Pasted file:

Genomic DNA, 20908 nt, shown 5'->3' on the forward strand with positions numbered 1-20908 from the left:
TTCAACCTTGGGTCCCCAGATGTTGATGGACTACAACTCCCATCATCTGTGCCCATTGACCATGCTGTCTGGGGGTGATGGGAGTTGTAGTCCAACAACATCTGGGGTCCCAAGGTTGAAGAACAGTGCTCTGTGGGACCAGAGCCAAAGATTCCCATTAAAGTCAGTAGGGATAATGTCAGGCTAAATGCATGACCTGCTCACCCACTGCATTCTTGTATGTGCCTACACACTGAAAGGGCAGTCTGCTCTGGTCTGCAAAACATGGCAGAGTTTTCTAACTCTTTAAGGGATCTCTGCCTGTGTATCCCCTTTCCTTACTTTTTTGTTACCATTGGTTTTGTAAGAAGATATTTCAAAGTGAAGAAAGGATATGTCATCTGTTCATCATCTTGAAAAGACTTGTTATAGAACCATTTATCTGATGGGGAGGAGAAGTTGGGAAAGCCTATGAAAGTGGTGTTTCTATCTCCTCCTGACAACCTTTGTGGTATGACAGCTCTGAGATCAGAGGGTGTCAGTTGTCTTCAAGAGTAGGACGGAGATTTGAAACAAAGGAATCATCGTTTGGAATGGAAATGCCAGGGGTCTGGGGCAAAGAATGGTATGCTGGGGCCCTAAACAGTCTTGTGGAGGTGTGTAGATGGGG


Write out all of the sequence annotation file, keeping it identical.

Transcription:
Genomic DNA, 20908 nt, shown 5'->3' on the forward strand with positions numbered 1-20908 from the left:
TTCAACCTTGGGTCCCCAGATGTTGATGGACTACAACTCCCATCATCTGTGCCCATTGACCATGCTGTCTGGGGGTGATGGGAGTTGTAGTCCAACAACATCTGGGGTCCCAAGGTTGAAGAACAGTGCTCTGTGGGACCAGAGCCAAAGATTCCCATTAAAGTCAGTAGGGATAATGTCAGGCTAAATGCATGACCTGCTCACCCACTGCATTCTTGTATGTGCCTACACACTGAAAGGGCAGTCTGCTCTGGTCTGCAAAACATGGCAGAGTTTTCTAACTCTTTAAGGGATCTCTGCCTGTGTATCCCCTTTCCTTACTTTTTTGTTACCATTGGTTTTGTAAGAAGATATTTCAAAGTGAAGAAAGGATATGTCATCTGTTCATCATCTTGAAAAGACTTGTTATAGAACCATTTATCTGATGGGGAGGAGAAGTTGGGAAAGCCTATGAAAGTGGTGTTTCTATCTCCTCCTGACAACCTTTGTGGTATGACAGCTCTGAGATCAGAGGGTGTCAGTTGTCTTCAAGAGTAGGACGGAGATTTGAAACAAAGGAATCATCGTTTGGAATGGAAATGCCAGGGGTCTGGGGCAAAGAATGGTATGCTGGGGCCCTAAACAGTCTTGTGGAGGTGTGTAGATGGGG